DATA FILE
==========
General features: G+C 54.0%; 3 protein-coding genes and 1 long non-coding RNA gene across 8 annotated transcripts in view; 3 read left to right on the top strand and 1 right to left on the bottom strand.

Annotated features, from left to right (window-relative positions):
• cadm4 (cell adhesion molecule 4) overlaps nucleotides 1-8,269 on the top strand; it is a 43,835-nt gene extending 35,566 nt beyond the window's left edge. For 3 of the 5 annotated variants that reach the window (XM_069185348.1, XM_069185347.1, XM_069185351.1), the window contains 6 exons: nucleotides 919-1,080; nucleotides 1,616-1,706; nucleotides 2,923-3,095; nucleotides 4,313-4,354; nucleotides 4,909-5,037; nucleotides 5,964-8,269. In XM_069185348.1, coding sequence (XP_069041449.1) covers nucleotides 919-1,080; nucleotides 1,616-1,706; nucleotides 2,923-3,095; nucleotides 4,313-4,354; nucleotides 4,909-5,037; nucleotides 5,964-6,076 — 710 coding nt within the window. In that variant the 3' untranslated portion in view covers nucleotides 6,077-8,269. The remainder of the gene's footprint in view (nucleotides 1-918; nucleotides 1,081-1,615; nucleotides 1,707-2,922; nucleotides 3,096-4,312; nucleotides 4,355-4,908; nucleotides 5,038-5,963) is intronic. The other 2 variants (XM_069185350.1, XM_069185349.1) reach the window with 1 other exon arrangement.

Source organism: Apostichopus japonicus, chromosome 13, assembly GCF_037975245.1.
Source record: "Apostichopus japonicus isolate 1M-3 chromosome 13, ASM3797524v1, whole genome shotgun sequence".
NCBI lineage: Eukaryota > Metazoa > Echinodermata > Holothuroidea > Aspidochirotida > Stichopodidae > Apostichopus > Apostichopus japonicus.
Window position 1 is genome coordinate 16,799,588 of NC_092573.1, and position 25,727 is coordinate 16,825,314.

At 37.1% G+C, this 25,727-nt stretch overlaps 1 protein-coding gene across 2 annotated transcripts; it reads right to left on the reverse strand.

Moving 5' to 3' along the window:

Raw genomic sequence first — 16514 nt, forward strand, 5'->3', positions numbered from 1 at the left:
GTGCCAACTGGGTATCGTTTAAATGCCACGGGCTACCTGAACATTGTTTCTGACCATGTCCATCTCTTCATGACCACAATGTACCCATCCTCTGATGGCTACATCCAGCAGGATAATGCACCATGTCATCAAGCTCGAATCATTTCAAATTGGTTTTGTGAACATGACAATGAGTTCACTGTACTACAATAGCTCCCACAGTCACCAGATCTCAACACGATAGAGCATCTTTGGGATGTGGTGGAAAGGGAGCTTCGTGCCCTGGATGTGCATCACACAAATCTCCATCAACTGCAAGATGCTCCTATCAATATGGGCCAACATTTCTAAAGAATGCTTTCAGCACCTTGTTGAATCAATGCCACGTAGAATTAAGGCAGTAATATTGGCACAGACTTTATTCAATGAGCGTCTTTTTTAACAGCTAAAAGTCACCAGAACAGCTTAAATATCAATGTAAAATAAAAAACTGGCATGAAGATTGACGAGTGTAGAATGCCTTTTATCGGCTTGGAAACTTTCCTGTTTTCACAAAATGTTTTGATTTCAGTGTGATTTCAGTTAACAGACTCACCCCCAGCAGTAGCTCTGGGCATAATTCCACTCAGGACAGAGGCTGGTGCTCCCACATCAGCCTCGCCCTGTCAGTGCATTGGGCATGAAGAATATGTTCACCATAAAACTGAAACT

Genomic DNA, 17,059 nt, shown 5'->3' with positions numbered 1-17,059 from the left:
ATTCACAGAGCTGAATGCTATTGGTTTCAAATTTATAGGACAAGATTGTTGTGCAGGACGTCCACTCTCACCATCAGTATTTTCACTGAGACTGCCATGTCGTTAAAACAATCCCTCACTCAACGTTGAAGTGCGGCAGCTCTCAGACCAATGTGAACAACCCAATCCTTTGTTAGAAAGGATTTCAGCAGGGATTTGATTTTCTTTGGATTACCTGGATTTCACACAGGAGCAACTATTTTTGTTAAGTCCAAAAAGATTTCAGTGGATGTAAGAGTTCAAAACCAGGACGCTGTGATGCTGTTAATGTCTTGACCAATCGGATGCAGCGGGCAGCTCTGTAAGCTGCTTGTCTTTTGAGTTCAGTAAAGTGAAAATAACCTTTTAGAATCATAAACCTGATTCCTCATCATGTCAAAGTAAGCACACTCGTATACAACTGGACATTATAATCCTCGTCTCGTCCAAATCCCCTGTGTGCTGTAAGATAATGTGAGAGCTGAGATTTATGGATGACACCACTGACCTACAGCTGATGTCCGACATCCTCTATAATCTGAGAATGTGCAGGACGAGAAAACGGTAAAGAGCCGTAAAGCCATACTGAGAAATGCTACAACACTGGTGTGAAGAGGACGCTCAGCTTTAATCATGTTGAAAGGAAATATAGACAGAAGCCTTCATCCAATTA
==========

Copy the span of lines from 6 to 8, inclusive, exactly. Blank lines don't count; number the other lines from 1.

NCBI lineage: Eukaryota > Metazoa > Echinodermata > Holothuroidea > Aspidochirotida > Stichopodidae > Apostichopus > Apostichopus japonicus.
Window position 1 is genome coordinate 16,799,588 of NC_092573.1, and position 25,727 is coordinate 16,825,314.

At 37.1% G+C, this 25,727-nt stretch overlaps 1 protein-coding gene across 2 annotated transcripts; it reads right to left on the reverse strand.